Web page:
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BY BEN LEE, Youth Director of Oakwood Presbyterian Church

     Late last Fall the word began to spread around Oakwood that a former Baptist pastor was going to be the next youth pastor. I’m sure it had the same ring to it as those comments by early Christians who heard about Saul’s conversion; “He who used to persecute us is now preaching the faith he once tried to destroy.” Well, maybe it wasn’t quite that drastic, but it is certainly true that I – a son and great grandson of Baptist ministers – grew up a committed Baptist. As the name suggests believers-only baptism is a central tenant of Baptist theology, and I believed it. I whole-heartedly, passionately believed it. Ironically, it was my wife who first suggested in seminary that because I was a Calvinist, I should be a Presbyterian. But with a proud and defiant smirk I told her I would never baptize an infant! Never say never, right? Nearly ten years later here I am, a youth pastor seeking ordination in the PCA who on July 5 happily witnessed the baptisms of all three of his yet unregenerate (to my knowledge) sons marking them as members of the covenant community. What in the world happened?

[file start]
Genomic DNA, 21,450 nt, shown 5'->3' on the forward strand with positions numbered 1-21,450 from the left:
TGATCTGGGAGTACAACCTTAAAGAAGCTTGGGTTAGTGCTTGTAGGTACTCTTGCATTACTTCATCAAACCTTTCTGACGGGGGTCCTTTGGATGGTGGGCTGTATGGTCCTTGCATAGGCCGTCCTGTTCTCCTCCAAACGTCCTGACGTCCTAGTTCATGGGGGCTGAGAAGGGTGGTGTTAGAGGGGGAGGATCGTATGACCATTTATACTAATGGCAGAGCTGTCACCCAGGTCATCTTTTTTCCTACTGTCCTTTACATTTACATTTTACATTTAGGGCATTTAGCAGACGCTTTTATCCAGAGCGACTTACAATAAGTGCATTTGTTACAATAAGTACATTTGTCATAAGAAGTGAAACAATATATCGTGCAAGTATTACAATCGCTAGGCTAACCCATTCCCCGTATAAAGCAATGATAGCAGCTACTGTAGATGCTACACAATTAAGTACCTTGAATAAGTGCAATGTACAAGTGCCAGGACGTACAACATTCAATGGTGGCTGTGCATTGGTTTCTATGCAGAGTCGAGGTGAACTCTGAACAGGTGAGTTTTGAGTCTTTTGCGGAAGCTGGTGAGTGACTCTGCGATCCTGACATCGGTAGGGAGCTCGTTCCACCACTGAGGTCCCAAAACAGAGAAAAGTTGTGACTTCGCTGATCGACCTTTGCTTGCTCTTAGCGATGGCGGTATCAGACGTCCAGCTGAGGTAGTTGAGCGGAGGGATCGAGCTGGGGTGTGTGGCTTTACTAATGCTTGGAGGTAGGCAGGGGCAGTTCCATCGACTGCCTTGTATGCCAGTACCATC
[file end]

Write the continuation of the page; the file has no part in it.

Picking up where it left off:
It’s a question I know many of you have been wondering, and since it’s a question I have been trying to wrap my head around for 18 months I thought I’d walk with you through what ultimately brought me fully into the Reformed faith.

     You might envision the Baptist doctrine of believers-only baptism as a glass orb suspended by a three-stranded chord. And you know what the Bible says about chords of three strands? Changing my mind wasn’t easy, but little by little those chords began to fray.